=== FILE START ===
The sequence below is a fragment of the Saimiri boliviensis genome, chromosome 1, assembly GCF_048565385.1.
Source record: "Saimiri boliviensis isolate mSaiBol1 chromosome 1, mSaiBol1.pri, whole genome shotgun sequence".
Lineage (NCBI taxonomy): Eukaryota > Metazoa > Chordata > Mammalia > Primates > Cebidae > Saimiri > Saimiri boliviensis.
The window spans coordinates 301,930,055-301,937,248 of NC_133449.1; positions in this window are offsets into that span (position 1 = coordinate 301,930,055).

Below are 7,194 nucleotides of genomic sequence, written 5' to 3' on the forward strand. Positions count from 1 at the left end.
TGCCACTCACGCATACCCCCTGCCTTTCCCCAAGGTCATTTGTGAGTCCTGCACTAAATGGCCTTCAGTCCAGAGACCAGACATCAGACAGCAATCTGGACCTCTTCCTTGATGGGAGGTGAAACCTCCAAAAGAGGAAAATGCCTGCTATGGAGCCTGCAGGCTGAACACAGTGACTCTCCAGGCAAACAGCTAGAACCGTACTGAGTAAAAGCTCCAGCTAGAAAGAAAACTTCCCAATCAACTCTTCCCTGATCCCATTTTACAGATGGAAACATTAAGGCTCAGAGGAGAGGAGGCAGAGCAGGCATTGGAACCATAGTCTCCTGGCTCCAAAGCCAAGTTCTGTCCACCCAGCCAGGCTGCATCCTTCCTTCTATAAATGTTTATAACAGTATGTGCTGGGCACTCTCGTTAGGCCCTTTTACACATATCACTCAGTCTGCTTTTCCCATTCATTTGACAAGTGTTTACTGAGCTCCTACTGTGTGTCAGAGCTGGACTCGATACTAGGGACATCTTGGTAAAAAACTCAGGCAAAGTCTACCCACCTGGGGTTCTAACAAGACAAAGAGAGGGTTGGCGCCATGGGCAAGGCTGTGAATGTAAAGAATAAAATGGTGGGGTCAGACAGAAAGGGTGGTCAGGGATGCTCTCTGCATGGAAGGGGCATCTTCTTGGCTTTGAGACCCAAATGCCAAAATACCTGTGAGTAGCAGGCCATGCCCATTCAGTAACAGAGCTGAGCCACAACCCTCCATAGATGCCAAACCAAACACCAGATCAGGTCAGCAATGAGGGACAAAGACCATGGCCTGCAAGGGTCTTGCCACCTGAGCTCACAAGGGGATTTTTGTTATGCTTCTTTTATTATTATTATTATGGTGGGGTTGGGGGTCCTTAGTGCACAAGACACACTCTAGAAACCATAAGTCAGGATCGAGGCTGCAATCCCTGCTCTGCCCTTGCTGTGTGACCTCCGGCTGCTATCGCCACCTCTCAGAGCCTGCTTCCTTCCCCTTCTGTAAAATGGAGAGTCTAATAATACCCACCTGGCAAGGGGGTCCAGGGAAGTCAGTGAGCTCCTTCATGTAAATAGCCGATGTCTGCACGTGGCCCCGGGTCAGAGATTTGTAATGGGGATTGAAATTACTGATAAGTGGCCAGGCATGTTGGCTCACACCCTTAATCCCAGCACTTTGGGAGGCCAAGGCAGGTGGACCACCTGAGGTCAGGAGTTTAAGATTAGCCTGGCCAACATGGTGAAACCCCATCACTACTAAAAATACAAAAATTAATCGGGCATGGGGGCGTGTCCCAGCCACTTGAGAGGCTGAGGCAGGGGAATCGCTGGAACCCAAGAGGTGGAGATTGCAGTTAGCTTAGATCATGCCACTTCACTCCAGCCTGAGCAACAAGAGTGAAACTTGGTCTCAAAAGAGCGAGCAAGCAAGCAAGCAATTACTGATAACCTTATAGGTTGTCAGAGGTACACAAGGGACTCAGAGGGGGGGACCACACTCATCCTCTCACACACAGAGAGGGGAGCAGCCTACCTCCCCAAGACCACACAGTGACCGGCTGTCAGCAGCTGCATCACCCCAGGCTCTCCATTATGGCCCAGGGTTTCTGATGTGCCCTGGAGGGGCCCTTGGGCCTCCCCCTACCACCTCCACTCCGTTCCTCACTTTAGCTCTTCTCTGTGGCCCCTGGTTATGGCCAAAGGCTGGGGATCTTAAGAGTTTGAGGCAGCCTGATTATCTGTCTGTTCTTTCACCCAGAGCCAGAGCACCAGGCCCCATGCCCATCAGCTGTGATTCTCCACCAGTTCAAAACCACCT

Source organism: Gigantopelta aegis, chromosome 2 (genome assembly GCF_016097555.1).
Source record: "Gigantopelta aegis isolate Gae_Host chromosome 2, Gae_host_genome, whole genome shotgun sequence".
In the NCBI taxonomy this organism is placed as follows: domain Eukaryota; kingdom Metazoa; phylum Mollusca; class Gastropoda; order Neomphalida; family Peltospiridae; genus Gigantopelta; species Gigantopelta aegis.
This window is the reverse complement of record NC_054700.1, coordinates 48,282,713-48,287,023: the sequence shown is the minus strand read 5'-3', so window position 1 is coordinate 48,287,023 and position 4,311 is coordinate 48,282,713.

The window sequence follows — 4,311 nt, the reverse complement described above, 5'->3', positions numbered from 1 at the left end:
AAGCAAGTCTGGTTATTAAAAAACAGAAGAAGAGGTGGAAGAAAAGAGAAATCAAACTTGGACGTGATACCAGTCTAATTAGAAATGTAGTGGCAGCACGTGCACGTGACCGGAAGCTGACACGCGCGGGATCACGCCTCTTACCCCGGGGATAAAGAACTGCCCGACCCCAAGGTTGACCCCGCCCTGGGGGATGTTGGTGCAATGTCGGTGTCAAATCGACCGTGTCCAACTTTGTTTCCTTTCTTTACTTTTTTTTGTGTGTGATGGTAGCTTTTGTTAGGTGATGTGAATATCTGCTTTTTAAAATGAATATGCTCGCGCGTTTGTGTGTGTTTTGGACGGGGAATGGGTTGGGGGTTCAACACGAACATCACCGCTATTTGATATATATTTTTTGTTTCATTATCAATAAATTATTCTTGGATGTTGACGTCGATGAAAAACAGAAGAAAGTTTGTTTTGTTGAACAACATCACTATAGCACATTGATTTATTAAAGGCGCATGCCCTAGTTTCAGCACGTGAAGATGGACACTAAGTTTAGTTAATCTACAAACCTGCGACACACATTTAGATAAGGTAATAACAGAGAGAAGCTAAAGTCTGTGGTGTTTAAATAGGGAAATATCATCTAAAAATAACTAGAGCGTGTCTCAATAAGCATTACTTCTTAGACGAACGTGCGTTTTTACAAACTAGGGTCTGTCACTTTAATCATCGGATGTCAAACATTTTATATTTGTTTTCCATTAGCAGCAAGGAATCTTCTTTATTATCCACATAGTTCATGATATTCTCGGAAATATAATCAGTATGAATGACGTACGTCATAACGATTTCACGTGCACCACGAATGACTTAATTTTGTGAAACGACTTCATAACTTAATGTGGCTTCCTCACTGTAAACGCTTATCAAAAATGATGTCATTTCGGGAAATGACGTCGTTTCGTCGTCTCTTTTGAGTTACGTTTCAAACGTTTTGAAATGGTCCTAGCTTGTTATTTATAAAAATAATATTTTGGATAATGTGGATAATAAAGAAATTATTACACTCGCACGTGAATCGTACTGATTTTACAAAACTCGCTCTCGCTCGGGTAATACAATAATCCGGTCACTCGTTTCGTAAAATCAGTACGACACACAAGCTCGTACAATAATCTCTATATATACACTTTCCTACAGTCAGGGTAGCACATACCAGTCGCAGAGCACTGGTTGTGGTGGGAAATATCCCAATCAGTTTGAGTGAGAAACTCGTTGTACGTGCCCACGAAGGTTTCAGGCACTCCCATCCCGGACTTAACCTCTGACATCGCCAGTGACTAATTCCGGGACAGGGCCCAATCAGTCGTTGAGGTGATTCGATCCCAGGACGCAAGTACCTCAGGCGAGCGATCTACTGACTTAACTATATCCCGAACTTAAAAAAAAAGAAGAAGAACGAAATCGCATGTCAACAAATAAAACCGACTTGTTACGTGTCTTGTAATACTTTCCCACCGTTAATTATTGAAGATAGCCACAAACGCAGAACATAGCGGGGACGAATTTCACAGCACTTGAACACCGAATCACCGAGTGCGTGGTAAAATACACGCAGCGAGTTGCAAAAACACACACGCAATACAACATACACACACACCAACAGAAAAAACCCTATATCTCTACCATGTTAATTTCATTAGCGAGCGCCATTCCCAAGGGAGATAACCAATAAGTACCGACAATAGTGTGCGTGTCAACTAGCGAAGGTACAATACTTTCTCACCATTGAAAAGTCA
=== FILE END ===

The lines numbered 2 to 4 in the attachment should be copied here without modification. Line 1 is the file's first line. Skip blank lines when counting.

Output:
Source record: "Saimiri boliviensis isolate mSaiBol1 chromosome 1, mSaiBol1.pri, whole genome shotgun sequence".
Lineage (NCBI taxonomy): Eukaryota > Metazoa > Chordata > Mammalia > Primates > Cebidae > Saimiri > Saimiri boliviensis.
The window spans coordinates 301,930,055-301,937,248 of NC_133449.1; positions in this window are offsets into that span (position 1 = coordinate 301,930,055).